Not that Wilson Pickett doesn’t reel this in on his own. Man, these guys could sing the phone book and it would be a hit. Released in early ’67, a track from his then brand new THE BEST OF WILSON PICKETT collection, ‘Everybody Needs Somebody To Love’ still found a path to #29 Pop / #19 RnB. The power of greatness.

Ann Mason / Little Mac & The Boss Sounds

Saturday, October 15th, 2011

Ann Mason / You Can't Love Me (In The Midnight Hour)

Listen: You Can’t Love Me (In The Midnight Hour) / Ann Mason featuring Little Mac & The Boss Sounds

Although this one is somewhat known as the answer record to Wilson Pickett’s ‘In The Midnight Hour’, I’ve never been successful in uncovering a drop of info about Ann Mason.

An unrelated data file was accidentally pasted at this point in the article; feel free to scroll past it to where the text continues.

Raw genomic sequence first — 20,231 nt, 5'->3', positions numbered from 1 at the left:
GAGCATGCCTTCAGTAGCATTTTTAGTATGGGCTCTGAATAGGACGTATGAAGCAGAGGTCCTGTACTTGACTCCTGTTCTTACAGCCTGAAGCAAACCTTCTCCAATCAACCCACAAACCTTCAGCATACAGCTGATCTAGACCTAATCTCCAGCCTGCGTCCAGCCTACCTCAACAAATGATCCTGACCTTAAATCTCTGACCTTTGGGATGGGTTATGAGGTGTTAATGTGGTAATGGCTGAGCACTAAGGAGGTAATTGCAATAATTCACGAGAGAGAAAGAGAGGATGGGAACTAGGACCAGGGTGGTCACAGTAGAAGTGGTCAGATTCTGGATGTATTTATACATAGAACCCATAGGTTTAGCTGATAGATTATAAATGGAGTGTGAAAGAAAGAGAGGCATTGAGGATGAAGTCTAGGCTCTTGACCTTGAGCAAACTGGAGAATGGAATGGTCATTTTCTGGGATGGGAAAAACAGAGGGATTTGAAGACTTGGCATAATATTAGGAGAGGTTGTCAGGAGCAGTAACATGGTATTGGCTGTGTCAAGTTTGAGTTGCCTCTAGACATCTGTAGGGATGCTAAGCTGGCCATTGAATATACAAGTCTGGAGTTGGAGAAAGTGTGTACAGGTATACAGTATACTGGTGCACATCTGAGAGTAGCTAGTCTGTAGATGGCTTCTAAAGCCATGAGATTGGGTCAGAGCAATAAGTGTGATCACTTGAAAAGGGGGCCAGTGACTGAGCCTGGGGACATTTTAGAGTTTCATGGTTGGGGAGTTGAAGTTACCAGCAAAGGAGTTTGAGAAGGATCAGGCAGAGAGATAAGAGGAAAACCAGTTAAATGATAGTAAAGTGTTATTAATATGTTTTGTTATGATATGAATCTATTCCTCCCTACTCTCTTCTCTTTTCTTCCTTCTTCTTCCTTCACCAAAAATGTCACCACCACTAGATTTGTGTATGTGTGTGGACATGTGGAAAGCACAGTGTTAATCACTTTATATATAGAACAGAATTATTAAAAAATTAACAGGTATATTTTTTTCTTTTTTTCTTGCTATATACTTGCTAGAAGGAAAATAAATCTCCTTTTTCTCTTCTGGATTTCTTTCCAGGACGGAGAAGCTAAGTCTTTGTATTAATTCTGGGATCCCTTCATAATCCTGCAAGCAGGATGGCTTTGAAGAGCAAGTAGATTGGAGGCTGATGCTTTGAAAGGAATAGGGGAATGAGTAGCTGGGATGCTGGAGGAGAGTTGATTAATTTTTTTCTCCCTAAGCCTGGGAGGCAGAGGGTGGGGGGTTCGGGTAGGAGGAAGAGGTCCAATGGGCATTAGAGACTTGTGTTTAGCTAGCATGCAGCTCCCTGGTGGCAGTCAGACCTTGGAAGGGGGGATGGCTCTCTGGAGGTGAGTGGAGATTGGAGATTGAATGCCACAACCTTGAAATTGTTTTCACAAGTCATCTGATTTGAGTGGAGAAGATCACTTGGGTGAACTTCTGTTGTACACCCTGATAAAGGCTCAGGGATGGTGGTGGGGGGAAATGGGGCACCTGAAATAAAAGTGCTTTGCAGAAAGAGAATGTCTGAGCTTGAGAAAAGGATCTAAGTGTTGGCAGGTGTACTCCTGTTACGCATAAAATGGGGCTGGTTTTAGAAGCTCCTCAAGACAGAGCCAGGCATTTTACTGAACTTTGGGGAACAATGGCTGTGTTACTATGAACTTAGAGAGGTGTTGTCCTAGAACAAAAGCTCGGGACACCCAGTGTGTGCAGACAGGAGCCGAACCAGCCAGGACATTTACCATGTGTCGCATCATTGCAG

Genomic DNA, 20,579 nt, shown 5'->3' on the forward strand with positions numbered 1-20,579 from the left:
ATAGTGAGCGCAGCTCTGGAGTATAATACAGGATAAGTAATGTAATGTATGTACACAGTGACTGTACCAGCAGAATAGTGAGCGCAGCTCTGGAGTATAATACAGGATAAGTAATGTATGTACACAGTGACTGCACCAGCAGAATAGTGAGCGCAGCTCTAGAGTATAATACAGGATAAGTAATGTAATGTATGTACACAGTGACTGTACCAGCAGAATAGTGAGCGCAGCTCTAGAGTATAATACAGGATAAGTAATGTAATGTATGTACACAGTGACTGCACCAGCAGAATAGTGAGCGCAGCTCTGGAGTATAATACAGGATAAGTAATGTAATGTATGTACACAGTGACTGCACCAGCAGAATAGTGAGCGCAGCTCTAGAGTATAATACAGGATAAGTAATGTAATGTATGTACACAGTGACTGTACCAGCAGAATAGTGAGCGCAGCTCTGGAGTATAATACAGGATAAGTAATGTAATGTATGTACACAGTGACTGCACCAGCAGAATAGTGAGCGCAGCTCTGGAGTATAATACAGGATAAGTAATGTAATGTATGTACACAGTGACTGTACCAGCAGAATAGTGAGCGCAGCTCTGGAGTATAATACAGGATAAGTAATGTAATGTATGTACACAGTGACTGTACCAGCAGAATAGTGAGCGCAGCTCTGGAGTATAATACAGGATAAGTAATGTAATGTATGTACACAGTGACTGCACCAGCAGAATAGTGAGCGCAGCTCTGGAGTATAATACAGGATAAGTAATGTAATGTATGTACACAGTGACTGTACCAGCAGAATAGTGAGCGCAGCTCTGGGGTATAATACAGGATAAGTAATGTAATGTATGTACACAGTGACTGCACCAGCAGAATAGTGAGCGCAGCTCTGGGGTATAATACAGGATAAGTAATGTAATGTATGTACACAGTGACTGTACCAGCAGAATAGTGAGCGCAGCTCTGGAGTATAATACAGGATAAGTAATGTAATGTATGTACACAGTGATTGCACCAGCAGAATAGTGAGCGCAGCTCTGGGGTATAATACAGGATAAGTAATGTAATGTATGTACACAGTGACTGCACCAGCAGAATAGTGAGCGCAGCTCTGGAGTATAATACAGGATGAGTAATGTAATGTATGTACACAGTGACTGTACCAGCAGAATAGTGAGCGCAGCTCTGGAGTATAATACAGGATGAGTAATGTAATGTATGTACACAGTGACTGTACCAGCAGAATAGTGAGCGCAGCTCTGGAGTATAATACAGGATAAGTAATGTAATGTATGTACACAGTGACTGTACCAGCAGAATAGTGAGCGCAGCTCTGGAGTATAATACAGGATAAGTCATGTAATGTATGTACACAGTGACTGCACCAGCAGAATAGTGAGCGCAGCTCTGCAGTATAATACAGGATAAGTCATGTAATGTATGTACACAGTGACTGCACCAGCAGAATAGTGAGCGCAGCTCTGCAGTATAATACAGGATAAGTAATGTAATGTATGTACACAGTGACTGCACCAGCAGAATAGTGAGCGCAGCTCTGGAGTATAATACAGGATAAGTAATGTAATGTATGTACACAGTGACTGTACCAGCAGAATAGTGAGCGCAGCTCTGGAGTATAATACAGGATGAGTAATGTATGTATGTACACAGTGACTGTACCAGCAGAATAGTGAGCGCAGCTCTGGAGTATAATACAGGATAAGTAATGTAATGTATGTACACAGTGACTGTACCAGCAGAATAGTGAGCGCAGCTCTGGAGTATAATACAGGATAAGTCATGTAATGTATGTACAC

‘You Can’t Love Me (In The Midnight Hour)’ was recorded with Ranstoff, North Carolina’s Little Mac & The Boss Sounds in ’65. It’s B side is the instrumental version. In the UK, both sides were issued under the band’s name, with no mention of Ann Mason. Yes, the plot thickens.

Meanwhile the song, already suggestive, is even more blatant from a woman’s harsh point of view.


Monday, February 14th, 2011

Country Girl, City Man / Billy Vera & Judy Clay

Listen: Country Girl, City Man / Billy Vera & Judy Clay
Country Girl, City Man / Billy Vera & Judy Clay

Judy Clay got a raw deal. An early member of The Sweet Inspirations, she grew up singing with her relatives, Cissy Houston, Dee Dee Warwick and Dionne Warwick. She’s on endless sessions (mostly Atlantic) for Wilson Pickett, Don Covay, Aretha Franklin, God only knows how many. When she finally had a hit with ‘Storybook Children’, as one half of the intentionally multi-racial duo Atlantic Records had masterminded: Billy Vera & Judy Clay; network television wouldn’t touch them. Instead Nancy Sinatra and Lee Hazelwood got their slots, including performing ‘Storybook Children’ on The Hollywood Palace. Hey, we love Nancy & Lee but hold on.